Scientific Opinion on the assessment of studies on the use of carbon dioxide for stunning rabbits | Autorità europea per la sicurezza alimentare Salta al contenuto principale

Scientific Opinion on the assessment of studies on the use of carbon dioxide for stunning rabbits

Metadata

Panel members at the time of adoption

Charlotte Berg, Anette Bøtner, Howard Browman, Aline De Koeijer, Klaus Depner, Mariano Domingo, Christian Ducrot, Sandra Edwards, Christine Fourichon, Frank Koenen, Simon More, Mohan Raj, Liisa Sihvonen, Hans Spoolder, Jan Arend Stegeman, Hans-Hermann Thulke, Ivar Vågsholm, Antonio Velarde and Preben Willeberg.

Competing interests: One member of the Panel did not participate in the discussion on the subject referred to above because of potential conflicts of interest identified in accordance with the EFSA policy on declarations of interests.

Abstract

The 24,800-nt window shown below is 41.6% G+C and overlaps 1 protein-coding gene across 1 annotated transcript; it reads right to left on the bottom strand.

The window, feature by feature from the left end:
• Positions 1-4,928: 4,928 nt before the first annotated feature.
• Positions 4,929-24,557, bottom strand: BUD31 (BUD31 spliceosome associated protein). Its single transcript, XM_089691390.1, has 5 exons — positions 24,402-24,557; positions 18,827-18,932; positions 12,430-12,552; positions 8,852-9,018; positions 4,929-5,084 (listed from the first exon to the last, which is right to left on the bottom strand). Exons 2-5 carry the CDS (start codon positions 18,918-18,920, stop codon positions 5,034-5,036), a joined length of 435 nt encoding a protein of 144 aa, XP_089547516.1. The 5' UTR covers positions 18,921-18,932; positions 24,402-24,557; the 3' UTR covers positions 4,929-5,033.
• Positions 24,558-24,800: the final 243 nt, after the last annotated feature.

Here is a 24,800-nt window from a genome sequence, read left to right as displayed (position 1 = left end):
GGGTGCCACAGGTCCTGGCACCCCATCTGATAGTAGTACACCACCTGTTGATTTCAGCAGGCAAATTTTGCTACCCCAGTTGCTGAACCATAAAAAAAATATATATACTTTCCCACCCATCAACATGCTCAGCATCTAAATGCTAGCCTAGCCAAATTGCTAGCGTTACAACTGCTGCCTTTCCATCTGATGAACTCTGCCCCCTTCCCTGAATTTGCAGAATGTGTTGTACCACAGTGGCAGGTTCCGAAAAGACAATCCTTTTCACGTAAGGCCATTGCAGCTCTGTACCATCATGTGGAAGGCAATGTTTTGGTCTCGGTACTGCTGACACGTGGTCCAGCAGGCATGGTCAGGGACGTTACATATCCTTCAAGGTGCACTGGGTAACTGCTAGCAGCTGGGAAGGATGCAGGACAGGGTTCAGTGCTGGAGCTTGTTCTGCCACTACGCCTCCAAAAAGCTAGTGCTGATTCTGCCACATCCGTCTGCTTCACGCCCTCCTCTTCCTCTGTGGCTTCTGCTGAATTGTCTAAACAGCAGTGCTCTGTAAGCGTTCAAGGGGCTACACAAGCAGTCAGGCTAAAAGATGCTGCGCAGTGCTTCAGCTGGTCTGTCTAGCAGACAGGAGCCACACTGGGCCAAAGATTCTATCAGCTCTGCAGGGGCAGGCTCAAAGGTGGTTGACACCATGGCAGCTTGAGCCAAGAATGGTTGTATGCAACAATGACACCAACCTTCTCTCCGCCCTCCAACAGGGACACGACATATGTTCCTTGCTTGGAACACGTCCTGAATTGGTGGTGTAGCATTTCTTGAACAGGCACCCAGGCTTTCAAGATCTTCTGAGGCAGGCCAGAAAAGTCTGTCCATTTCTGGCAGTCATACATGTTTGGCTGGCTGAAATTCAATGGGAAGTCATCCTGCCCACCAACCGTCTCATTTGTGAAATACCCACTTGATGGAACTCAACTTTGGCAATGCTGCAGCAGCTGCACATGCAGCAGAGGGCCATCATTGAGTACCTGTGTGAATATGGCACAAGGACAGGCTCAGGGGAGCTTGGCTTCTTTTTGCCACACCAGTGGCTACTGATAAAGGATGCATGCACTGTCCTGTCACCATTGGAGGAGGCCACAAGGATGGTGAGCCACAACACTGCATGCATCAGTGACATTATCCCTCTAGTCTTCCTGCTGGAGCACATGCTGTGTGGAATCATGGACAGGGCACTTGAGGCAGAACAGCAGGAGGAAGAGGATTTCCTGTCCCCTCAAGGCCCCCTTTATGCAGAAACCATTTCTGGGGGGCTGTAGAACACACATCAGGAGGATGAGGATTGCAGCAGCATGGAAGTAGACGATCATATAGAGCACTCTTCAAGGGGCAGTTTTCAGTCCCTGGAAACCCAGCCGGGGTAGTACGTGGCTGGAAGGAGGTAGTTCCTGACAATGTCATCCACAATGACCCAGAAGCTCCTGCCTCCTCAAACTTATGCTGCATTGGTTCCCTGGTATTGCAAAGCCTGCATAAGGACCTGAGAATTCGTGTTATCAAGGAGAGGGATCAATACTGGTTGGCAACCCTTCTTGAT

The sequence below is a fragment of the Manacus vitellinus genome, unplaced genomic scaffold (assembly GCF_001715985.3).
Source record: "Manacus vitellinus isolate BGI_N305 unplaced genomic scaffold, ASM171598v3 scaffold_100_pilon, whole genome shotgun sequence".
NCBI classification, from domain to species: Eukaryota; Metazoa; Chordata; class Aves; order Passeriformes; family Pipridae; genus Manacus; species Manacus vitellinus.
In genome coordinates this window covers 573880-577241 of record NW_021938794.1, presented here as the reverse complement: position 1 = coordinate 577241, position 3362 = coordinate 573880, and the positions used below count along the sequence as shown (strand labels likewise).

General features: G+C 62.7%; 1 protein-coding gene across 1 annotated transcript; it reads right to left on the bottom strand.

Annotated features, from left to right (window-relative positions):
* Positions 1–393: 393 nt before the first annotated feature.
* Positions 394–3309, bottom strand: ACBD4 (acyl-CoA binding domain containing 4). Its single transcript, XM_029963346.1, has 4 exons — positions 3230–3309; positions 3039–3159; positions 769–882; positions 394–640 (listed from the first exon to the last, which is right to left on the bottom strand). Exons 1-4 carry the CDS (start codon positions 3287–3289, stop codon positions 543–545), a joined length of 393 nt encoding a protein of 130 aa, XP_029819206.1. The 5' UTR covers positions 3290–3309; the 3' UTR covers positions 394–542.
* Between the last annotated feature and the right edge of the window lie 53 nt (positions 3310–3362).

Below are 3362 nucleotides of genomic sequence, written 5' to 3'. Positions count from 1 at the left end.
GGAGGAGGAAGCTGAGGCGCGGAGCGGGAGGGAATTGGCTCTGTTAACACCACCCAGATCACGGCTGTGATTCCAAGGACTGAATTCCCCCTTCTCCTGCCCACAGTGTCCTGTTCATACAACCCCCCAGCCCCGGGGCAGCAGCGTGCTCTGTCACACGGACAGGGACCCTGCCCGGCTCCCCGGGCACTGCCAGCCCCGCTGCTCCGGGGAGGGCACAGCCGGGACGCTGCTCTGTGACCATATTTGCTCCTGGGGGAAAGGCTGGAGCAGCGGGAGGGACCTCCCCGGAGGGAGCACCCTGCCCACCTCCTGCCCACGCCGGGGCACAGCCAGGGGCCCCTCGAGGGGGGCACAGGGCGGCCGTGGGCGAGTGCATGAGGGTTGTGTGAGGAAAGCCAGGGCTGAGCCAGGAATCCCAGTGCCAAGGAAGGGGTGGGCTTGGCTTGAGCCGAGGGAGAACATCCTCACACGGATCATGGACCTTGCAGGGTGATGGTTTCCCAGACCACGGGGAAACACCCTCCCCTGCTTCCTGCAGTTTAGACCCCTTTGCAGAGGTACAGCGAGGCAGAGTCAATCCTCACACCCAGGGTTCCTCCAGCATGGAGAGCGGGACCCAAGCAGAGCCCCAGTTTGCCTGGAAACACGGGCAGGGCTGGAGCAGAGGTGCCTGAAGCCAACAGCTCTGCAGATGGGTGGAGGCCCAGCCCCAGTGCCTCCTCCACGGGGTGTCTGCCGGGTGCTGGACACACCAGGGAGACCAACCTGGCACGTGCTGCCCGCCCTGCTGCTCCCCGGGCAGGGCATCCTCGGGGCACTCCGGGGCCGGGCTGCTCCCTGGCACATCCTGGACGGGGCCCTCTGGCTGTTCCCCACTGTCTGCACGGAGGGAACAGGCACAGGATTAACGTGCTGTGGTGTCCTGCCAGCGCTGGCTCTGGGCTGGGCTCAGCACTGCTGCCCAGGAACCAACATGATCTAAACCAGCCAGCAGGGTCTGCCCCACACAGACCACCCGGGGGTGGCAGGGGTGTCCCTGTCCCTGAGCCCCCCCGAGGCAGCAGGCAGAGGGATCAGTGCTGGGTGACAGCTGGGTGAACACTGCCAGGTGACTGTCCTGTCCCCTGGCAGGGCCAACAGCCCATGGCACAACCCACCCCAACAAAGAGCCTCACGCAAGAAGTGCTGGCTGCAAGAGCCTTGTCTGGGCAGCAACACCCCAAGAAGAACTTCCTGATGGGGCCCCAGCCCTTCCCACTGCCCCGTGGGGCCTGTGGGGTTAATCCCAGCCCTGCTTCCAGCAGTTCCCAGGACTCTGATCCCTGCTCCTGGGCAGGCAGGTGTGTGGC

The EFSA Panel on Animal Health and Welfare (AHAW Panel) was asked by the European Commission to deliver a scientific opinion on two studies concerned with the use of carbon dioxide for stunning rabbits. The European Commission had received from the Spanish authorities a report of a study entitled ‘Carbon dioxide stunning of rabbits’ and another study entitled ‘Stunning of rabbits with carbon dioxide’, provided as a complement to the first study. The latter was undertaken in a commercial abattoir where a commercial carbon dioxide stunner was installed. The results of electrocardiography and animal-based measures (nasal discomfort and vocalisation) produced in the experimental slaughterhouse study clearly indicated that the rabbits were subjected to pain and suffering prior to the loss of consciousness. The data presented do not describe stable, controlled or repeatable experimental conditions. The statistical tests used to analyse the data were not appropriate. The study in the commercial abattoir was not based on sound scientific conclusions resulting from the experimental slaughterhouse study. For all of these reasons, the submitted studies did not meet the minimum criteria for eligibility in the EFSA guidance on the assessment criteria for studies evaluating the effectiveness of stunning interventions. Therefore, they were not further assessed.